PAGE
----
Skin Prick Testing to Aeroallergen Extracts: What Is the Optimal Panel in Children and Adolescents in Turkey?

Sahiner U. M., Civelek E., YAVUZ S. T., Buyuktiryaki A. B., Tuncer A., ŞEKEREL B. E.

INTERNATIONAL ARCHIVES OF ALLERGY AND IMMUNOLOGY, vol.157, no.4, pp.391-398, 2012 (SCI-Expanded) identifier identifier identifier

  • Publication Type: Article / Article
  • Volume: 157 Issue: 4
  • Publication Date: 2012
  • Doi Number: 10.1159/000329870
  • Journal Indexes: Science Citation Index Expanded (SCI-EXPANDED), Scopus
  • Page Numbers: pp.391-398
  • Keywords: Aeroallergens, Children, Sensitization, Skin prick test, COMMON ALLERGENS, SENSITIZATION, AGE
  • Hacettepe University Affiliated: Yes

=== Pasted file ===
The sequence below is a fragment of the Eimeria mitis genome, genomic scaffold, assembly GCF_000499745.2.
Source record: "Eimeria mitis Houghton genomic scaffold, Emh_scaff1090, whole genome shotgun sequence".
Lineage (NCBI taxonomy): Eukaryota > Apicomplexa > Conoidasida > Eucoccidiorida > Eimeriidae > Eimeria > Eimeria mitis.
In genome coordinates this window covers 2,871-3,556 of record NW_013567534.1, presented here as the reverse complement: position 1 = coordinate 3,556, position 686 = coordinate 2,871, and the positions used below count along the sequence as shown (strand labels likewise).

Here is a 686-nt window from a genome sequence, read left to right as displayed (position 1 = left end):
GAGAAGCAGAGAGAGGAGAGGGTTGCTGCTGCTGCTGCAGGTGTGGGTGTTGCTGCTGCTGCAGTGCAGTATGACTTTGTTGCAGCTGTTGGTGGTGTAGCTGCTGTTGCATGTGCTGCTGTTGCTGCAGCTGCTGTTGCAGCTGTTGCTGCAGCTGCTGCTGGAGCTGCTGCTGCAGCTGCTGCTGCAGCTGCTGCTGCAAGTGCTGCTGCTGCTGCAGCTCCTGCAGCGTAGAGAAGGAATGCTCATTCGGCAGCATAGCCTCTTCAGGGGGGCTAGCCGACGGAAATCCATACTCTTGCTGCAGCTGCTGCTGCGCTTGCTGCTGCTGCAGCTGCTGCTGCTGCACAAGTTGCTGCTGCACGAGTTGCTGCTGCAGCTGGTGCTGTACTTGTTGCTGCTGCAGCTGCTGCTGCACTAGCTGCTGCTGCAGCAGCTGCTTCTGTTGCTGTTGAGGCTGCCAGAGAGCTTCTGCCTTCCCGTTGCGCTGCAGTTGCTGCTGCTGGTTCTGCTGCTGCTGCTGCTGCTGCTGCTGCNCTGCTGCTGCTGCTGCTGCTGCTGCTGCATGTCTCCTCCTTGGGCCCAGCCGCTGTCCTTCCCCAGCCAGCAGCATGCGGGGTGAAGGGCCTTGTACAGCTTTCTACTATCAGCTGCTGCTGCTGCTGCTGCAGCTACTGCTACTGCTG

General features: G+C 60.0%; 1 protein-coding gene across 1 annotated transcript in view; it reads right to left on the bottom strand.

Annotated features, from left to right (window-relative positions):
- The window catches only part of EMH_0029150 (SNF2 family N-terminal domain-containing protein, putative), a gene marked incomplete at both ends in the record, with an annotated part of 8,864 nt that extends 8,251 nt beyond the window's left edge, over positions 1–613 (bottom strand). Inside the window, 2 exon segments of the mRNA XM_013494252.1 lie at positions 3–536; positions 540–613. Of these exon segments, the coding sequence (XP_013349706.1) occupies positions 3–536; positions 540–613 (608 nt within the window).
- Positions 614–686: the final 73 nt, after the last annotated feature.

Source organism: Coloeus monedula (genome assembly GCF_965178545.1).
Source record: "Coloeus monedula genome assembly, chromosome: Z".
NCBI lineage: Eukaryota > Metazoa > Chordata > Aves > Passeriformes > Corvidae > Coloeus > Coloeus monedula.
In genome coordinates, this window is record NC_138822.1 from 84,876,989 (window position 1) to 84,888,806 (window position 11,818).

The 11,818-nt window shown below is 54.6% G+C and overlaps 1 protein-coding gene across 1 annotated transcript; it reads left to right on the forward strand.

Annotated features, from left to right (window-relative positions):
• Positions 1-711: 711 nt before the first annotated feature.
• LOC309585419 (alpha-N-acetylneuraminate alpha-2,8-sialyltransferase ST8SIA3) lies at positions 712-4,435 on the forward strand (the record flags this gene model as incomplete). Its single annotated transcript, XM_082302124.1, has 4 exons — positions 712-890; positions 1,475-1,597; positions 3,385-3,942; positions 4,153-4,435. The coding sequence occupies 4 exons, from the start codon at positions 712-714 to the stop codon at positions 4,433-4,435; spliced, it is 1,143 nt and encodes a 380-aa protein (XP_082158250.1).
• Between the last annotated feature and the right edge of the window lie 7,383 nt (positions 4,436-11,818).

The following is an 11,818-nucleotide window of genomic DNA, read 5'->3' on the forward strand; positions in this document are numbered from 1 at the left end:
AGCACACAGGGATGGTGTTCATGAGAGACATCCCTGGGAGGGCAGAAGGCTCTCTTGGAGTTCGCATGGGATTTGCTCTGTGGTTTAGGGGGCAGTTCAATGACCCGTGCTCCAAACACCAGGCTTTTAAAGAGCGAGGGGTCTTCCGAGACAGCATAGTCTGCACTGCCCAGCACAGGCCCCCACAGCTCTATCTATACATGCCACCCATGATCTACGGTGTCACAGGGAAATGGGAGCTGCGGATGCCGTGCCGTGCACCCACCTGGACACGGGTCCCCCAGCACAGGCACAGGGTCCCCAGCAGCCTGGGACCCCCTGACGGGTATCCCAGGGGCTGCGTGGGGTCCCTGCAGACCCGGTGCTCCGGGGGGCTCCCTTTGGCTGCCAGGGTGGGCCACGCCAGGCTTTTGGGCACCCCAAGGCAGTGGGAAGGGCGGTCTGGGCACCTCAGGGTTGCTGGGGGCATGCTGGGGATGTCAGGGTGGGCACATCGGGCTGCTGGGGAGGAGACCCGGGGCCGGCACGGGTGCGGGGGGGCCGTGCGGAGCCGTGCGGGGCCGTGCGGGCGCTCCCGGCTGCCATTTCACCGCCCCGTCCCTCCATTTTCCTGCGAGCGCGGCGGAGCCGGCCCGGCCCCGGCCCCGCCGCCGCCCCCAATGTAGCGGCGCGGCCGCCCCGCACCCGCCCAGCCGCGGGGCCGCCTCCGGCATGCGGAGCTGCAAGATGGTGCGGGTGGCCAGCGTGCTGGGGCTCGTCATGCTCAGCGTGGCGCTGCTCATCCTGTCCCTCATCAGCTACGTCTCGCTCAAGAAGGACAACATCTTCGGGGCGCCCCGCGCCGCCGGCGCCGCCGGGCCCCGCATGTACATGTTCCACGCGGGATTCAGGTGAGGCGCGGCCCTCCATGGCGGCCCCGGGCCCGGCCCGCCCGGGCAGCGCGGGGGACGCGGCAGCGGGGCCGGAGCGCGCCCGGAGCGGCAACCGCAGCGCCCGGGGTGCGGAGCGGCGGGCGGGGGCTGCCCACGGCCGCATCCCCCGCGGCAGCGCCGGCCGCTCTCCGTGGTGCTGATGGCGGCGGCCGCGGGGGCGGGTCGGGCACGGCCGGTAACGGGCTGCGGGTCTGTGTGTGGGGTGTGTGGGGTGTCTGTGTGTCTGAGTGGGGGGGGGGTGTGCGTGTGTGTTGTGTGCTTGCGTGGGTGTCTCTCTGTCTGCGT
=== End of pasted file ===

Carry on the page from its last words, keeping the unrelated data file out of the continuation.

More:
Background/Objective: The skin prick test (SPT) is the standard tool for the diagnosis of IgE-mediated allergic diseases. The number and spectrum of allergen extracts to be applied for the diagnosis of sensitized patients in order to achieve the most cost-effective and informative results are critical from both economic and scientific viewpoints. Methods: In order to determine the minimum test battery panel necessary to cover at least 95% of the cases of SPT sensitization in children and adolescents (2-18 years) with suspected respiratory allergies, we retrospectively analyzed the SPT results of the largest referral center of the country. Results: Over a 2.5-year period, a total of 2,457 children (male/female ratio 1.51) with a median (range) age of 6.8 years (2.0-18.0) were subjected to SPT. Eight hundred and sixty-two (35.1%) children were found to be sensitized to at least one of the 30 aeroallergen extracts tested. The most common sensitizations were to grasses (Festuca pratensis, Phleum pratense, Dactylis glomerata, and Lolium perenne), house dust mites (Dermatophagoides pteronyssinus and Dermatophagoides farinae), cat, weeds (Chenopodium, Plantago, and Artemisia), and moulds (Alternaria and Cladosporium). The sensitization rates increased in conjunction with an increase in age. Testing with 12, 8, and 7 allergens was sufficient to identify over 95% of the sensitized preschool children, school children, and adolescents, respectively. Conclusion: An SPT panel covering 12 allergen extracts was sufficient to detect most of the sensitized children and adolescents with recurrent respiratory symptoms. As the patients grow older, a smaller test panel is required compared to the panels used at younger ages. Copyright (C) 2011 S. Karger AG, Basel